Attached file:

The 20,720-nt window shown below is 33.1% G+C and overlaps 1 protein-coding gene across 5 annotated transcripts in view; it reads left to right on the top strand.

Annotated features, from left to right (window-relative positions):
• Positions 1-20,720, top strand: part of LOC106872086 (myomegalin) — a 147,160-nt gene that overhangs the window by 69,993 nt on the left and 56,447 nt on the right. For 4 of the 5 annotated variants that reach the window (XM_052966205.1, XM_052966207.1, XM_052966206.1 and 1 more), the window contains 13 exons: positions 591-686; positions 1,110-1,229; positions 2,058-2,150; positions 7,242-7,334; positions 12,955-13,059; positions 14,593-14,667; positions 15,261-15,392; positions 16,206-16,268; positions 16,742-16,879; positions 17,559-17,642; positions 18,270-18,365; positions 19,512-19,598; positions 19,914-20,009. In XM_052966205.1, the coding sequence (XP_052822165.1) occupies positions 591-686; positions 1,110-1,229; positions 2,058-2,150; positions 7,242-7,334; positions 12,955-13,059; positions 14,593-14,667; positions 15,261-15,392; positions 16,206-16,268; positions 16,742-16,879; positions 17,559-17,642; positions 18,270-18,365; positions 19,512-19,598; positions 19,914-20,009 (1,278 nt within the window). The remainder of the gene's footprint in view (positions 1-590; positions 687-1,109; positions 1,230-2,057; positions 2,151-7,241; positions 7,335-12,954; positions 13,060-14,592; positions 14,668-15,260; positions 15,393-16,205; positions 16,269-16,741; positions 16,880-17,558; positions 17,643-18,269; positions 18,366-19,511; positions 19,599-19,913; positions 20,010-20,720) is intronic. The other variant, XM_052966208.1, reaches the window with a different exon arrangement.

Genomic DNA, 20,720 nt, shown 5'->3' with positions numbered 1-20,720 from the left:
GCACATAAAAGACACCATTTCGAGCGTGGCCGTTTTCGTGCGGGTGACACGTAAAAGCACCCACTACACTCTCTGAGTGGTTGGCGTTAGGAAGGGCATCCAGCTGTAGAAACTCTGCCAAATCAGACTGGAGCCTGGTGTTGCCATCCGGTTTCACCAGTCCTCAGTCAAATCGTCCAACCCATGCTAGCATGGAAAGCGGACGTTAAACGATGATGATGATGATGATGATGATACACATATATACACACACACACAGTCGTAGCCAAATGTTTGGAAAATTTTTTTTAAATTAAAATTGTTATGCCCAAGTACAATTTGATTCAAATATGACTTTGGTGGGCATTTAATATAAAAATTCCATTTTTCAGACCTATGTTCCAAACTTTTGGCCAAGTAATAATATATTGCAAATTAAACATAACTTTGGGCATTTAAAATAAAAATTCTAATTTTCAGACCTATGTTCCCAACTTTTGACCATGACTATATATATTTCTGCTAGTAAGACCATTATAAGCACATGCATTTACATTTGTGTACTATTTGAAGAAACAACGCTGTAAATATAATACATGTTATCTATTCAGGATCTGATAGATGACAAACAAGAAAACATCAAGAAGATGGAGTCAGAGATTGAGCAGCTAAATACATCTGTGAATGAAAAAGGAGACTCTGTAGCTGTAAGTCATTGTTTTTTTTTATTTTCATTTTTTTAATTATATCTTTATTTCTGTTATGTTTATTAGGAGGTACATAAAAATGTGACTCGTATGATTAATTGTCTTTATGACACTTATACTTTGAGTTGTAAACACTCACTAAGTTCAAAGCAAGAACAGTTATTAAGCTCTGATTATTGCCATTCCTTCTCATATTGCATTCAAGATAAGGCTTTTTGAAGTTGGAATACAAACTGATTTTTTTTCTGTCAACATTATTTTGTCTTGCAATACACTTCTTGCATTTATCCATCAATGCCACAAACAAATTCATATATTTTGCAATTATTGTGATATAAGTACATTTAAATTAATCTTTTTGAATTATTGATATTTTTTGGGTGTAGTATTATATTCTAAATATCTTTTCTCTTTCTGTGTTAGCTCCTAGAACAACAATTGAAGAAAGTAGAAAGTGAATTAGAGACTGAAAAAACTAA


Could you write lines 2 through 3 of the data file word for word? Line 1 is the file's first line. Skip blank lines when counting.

Annotated features, from left to right (window-relative positions):
• Positions 1-20,720, top strand: part of LOC106872086 (myomegalin) — a 147,160-nt gene that overhangs the window by 69,993 nt on the left and 56,447 nt on the right. For 4 of the 5 annotated variants that reach the window (XM_052966205.1, XM_052966207.1, XM_052966206.1 and 1 more), the window contains 13 exons: positions 591-686; positions 1,110-1,229; positions 2,058-2,150; positions 7,242-7,334; positions 12,955-13,059; positions 14,593-14,667; positions 15,261-15,392; positions 16,206-16,268; positions 16,742-16,879; positions 17,559-17,642; positions 18,270-18,365; positions 19,512-19,598; positions 19,914-20,009. In XM_052966205.1, the coding sequence (XP_052822165.1) occupies positions 591-686; positions 1,110-1,229; positions 2,058-2,150; positions 7,242-7,334; positions 12,955-13,059; positions 14,593-14,667; positions 15,261-15,392; positions 16,206-16,268; positions 16,742-16,879; positions 17,559-17,642; positions 18,270-18,365; positions 19,512-19,598; positions 19,914-20,009 (1,278 nt within the window). The remainder of the gene's footprint in view (positions 1-590; positions 687-1,109; positions 1,230-2,057; positions 2,151-7,241; positions 7,335-12,954; positions 13,060-14,592; positions 14,668-15,260; positions 15,393-16,205; positions 16,269-16,741; positions 16,880-17,558; positions 17,643-18,269; positions 18,366-19,511; positions 19,599-19,913; positions 20,010-20,720) is intronic. The other variant, XM_052966208.1, reaches the window with a different exon arrangement.